The United States Olympic Committee pays athletes for each gold ($25,000), silver ($15,000), and bronze ($10,000) medal they win, and the Internal Revenue Service taxes those earnings at 35 percent. That means 17-year-old swimmer Missy Franklin-who won four golds and a bronze-will have a $38,500 tax bill when she gets home. Swimmer Michael Phelps won four golds and two silvers, giving him a record 22 lifetime Olympic medals. His tax bill for the London games: $45,500.
While it is unclear whether the idea of exempting Olympic medal winnings from taxes will have enough momentum to become law after the London games end, it was quickly endorsed by Rep. Dave Camp, R-Mich., chairman of the House Ways and Means Committee. The exemption would be retroactive to Dec. 31, 2011, to cover this year's Olympians.
Cruz to victory
Tea Party-backed Ted Cruz upset the Texas political establishment with a convincing win July 31 over Lt. Gov. David Dewhurst in the state's GOP primary runoff for an open U.S. Senate seat. The Tea Party already has enjoyed victories this year in Senate primaries in Indiana and Nebraska. But the come-from-behind underdog win in super-sized Texas, with its powerfully entrenched state Republican Party, provides an even greater boost for the Tea Party in its nationwide power struggle with traditional Republicans.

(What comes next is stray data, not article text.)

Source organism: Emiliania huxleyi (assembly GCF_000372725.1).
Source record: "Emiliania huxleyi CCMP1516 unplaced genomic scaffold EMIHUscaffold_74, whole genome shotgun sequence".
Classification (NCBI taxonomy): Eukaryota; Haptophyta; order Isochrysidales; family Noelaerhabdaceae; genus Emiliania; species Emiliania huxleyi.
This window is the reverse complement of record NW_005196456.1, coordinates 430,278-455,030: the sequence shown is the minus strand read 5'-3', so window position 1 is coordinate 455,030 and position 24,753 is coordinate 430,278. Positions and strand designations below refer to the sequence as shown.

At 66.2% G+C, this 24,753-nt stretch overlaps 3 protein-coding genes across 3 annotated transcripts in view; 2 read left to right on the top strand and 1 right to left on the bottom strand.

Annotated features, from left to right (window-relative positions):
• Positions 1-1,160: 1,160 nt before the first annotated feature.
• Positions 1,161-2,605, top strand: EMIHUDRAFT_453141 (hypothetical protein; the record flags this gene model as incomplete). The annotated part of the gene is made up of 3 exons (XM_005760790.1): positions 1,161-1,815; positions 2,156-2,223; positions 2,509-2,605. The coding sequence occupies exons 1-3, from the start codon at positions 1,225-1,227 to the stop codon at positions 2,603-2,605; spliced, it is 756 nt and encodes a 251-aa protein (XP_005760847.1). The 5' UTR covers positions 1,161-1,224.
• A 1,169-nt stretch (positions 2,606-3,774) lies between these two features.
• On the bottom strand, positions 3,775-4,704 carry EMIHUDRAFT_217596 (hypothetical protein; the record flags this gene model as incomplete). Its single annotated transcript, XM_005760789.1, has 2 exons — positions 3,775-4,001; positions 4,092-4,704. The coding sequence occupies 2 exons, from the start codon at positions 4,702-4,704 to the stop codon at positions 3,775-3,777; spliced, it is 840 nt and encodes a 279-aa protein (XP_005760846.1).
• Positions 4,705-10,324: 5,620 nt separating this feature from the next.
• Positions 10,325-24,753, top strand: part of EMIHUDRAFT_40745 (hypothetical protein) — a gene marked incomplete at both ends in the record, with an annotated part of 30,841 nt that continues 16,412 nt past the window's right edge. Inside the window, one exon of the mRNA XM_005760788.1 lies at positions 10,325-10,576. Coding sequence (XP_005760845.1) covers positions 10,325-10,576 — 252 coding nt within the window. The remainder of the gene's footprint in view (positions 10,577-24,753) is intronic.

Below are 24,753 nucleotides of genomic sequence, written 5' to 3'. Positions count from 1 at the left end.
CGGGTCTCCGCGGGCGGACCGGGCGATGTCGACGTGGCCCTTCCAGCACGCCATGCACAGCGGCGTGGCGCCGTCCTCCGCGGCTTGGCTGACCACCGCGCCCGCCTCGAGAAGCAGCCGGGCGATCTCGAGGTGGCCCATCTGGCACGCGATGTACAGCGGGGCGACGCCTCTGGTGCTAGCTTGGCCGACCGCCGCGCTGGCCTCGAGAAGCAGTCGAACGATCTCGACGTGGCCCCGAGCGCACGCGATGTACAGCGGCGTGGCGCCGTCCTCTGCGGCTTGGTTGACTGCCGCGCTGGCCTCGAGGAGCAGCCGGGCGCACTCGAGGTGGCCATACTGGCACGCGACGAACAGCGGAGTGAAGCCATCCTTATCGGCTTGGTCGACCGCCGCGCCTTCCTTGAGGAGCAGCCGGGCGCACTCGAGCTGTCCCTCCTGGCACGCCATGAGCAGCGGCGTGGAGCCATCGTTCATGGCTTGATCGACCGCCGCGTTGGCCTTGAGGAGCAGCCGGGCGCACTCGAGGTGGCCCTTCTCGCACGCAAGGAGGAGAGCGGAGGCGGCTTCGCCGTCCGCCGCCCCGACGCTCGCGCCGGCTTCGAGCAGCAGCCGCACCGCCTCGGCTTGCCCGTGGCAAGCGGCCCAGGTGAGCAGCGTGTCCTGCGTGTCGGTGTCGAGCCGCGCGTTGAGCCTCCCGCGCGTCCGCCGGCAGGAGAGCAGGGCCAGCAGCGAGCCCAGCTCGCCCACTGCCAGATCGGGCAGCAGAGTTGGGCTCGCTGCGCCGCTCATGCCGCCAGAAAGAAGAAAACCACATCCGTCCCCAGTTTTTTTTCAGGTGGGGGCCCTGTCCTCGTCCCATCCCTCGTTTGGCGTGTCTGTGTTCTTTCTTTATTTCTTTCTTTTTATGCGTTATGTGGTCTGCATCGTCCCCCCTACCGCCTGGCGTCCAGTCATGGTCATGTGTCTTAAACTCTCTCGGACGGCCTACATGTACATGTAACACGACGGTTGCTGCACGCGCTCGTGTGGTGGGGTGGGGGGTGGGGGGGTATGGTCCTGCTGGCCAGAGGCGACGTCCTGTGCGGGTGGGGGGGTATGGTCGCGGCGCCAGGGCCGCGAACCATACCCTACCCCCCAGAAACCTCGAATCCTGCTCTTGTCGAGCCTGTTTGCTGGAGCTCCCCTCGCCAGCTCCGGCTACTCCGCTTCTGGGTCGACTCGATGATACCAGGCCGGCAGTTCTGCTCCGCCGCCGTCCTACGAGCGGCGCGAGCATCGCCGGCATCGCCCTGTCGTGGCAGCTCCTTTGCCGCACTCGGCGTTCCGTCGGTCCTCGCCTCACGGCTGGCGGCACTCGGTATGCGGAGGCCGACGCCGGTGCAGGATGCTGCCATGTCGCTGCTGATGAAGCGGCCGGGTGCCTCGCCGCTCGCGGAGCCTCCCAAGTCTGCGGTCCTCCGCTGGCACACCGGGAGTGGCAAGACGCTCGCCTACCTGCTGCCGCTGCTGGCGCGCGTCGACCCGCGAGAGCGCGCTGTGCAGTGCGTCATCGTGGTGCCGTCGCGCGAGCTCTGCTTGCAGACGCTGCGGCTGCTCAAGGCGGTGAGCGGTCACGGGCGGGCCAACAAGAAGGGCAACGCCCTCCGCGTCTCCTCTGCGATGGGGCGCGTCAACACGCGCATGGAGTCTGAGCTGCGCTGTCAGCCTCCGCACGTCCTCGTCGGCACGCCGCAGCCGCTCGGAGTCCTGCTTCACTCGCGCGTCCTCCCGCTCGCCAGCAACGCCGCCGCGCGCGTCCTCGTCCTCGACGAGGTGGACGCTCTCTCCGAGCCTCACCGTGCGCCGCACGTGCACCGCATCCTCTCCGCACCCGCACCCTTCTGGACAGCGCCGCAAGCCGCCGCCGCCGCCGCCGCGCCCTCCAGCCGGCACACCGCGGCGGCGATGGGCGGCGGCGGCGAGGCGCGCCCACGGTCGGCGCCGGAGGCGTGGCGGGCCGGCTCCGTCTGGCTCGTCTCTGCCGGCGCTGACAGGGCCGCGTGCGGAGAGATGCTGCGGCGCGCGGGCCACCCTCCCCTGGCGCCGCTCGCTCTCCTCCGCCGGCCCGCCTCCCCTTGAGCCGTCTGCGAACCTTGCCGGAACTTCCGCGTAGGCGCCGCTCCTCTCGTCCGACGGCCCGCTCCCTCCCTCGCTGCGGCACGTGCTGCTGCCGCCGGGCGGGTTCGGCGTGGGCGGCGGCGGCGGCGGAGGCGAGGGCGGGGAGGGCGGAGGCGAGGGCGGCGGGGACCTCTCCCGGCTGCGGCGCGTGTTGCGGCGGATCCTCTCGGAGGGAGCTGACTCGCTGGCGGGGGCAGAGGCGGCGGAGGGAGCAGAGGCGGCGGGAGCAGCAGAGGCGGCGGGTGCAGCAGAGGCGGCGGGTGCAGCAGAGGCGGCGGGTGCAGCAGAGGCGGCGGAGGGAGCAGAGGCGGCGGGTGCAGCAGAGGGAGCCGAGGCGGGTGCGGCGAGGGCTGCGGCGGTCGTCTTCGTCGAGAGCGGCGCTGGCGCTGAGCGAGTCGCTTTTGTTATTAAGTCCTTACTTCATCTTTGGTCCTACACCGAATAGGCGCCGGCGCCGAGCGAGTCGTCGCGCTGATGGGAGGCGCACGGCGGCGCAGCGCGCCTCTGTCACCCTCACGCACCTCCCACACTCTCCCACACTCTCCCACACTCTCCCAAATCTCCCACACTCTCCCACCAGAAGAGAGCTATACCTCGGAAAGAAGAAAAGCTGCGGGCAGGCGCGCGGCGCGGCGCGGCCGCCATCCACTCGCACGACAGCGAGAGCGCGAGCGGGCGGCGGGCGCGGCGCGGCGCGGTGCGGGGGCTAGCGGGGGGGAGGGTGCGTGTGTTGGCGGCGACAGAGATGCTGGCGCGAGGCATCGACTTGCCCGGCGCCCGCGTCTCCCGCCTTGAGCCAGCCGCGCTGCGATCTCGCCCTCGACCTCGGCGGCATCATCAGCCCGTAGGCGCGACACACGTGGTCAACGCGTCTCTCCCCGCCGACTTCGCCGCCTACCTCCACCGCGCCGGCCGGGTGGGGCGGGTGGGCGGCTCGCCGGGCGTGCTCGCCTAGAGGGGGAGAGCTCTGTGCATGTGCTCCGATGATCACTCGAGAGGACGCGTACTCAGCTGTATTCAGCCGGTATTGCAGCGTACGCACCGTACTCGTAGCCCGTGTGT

"Tonight is a victory for the grassroots," Cruz said at his victory rally. "This is how elections are supposed to be decided, by we the people." Dewhurst had the support of Texas Gov. Rick Perry while high-profile Tea Party figures like Sen. Jim DeMint, R-S.C., and Sarah Palin campaigned for Cruz. A former Texas solicitor general who memorized the Constitution as a high-school student, Cruz would become the first Hispanic to represent Texas in the U.S. Senate. Texas has not elected a Democrat to statewide office since 1994.